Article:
On the whole, ADT (NYSE:ADT) has what should be a pretty good business model. Not only does the company have a large chunk of the residential security market, but customers sign multi-year contracts that lead to pretty reliable cash flow streams. Unfortunately, it's not quite that simple. ADT has to pay quite a lot to get those customers, the equipment certainly isn't free, and the accounting is not exactly crystal clear. All in all, it's no slam dunk that investors will feel secure with ADT in their portfolio.

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An As-Expected End to the Fiscal Year
ADT's first quarter as an independent company after its spinoff from Tyco (NYSE:TYC) looked pretty much as expected. Revenue rose 2% overall, with recurring revenue up a little more than 5%. Average revenue per user rose more than 4%, while net subs increased by more than 1%. Although the attrition rate crept up 30 basis points sequentially (to 13.8%), this was not altogether unexpected given ADT's recent price hikes.

Gross margin improved by three points from last year, while adjusted operating income decreased 4% on higher SG&A spending. EBITDA was a little soft, as legal expenses offset some benefits from a mixed shift toward more company-owned systems.

SEE: Understanding The Income Statement

A Simple Business That Really Isn't
In many respects, ADT's core home and small business monitoring business sounds like it should be one of those simple, ring-the-register types of businesses. Not only that, but with only about 20% penetration in North America, there should be a growth kicker as well.

Unfortunately it's just not that simple. For starters, while there are some similarities between ADT's business and those of TV service providers like DIRECTV (Nasdaq:DTV) or phone service providers like Verizon (NYSE:VZ), the differences matter.

ADT pays quite a bit to acquire customers (over $1,000 each), and many would-be customers balk at the hundreds of dollars in installation fees (after which comes a two- or three-year contract). Then there's the churn rate - over 13% of ADT's customers leave every year, which means there's no end to the customer acquisition/retention process. Last and not least, security equipment companies like Honeywell (NYSE:HON), General Electric (NYSE:GE), Tyco and United Technologies (NYSE:UTX) don't just donate their equipment to ADT.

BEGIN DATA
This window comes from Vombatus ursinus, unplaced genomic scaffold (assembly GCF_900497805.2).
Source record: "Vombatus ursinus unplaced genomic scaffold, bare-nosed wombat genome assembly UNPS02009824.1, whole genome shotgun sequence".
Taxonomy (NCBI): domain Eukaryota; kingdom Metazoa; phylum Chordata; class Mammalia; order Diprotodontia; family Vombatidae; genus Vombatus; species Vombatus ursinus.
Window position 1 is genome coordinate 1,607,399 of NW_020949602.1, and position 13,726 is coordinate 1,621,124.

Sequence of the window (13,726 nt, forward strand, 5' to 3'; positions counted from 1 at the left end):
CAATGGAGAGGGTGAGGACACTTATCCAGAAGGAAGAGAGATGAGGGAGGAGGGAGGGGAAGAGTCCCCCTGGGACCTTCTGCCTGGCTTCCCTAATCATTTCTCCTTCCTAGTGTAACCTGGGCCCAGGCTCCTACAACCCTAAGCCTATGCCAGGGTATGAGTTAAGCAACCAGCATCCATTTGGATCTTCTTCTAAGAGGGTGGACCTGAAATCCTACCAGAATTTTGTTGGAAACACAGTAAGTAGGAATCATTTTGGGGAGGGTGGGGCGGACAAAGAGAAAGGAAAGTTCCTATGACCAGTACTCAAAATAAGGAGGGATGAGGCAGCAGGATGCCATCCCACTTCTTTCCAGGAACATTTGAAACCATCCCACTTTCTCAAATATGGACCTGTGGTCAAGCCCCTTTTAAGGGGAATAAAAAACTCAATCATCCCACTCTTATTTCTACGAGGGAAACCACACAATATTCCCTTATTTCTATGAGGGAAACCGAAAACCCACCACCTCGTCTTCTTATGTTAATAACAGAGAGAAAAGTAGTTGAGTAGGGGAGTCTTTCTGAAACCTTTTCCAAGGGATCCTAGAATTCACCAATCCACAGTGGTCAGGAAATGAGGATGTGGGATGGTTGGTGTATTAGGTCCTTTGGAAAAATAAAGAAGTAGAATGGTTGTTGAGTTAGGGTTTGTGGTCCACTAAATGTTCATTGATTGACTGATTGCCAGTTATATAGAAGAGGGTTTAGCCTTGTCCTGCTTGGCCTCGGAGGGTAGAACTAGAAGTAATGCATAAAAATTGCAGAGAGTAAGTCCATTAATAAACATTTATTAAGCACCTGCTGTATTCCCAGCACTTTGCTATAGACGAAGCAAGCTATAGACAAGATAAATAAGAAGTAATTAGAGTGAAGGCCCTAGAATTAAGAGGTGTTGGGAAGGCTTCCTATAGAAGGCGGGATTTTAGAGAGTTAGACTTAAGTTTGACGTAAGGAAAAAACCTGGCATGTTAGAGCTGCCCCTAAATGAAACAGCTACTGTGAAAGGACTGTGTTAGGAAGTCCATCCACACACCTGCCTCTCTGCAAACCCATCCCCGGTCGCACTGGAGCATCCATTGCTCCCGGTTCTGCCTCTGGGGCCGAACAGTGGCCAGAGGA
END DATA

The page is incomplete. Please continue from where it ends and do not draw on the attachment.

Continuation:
And in some respects it gets worse from there. ADT's accounting gets pretty complicated, particularly with new customer adds. Depending on whether the customer comes through ADT or a dealer, and whether the customer or ADT owns the equipment, there are three different accounting treatments. The initial impact to operating income varies by as much as $900 between them. Due in part to how expenses are amortized, some analysts significantly adjust/modify the reported cash flow numbers. This is all well and good, but it's difficult for regular investors to track on their own.

But It's Not All Bad News
Those drawbacks aside, factors are working in ADT's favor. Although home security has nowhere near the penetration of cable TV or cell phones, it has been increasing, and a recovery in the residential housing market should improve this further. What's more, automation and the increasing use of smartphones are widening the scope of what ADT can offer its customers, and its new Pulse product/services should not only boost ARPU but also retention.

It's also worth noting that while ADT did see market share erosion during the past decade, the acquisition of Broadview has brought it back up to about 25% share - more than six times the size of the second-largest player, Protection One. Likewise, being free of Tyco may make the company a more nimble and aggressive competitor. While ADT's new Pulse offerings are quite solid, I believe the company lost some first-mover advantage on companies like Honeywell and UTX by waiting too long to roll it out, and only about 3% of the customer base currently uses Pulse.

SEE: Analyzing An Acquisition Announcement

The Bottom Line
Seeing that ADT is going to pay about a 1% dividend (in addition to a $2 billion, three-year share buyback plan) and trades at a trailing EV/EBITDA of about 8 times, I'm ambivalent on the shares. I realize other service providers like DIRECTV, Comcast (Nasdaq:CMSCA) and so on have lower multiples, but I also believe that reflects the higher market penetration rates, greater competition and more limited organic growth prospects of their markets. In other words, I think ADT is at a reasonable balance of growth, value and risk.

At the time of writing, Stephen D. Simpson did not own any shares in any company mentioned in this article.

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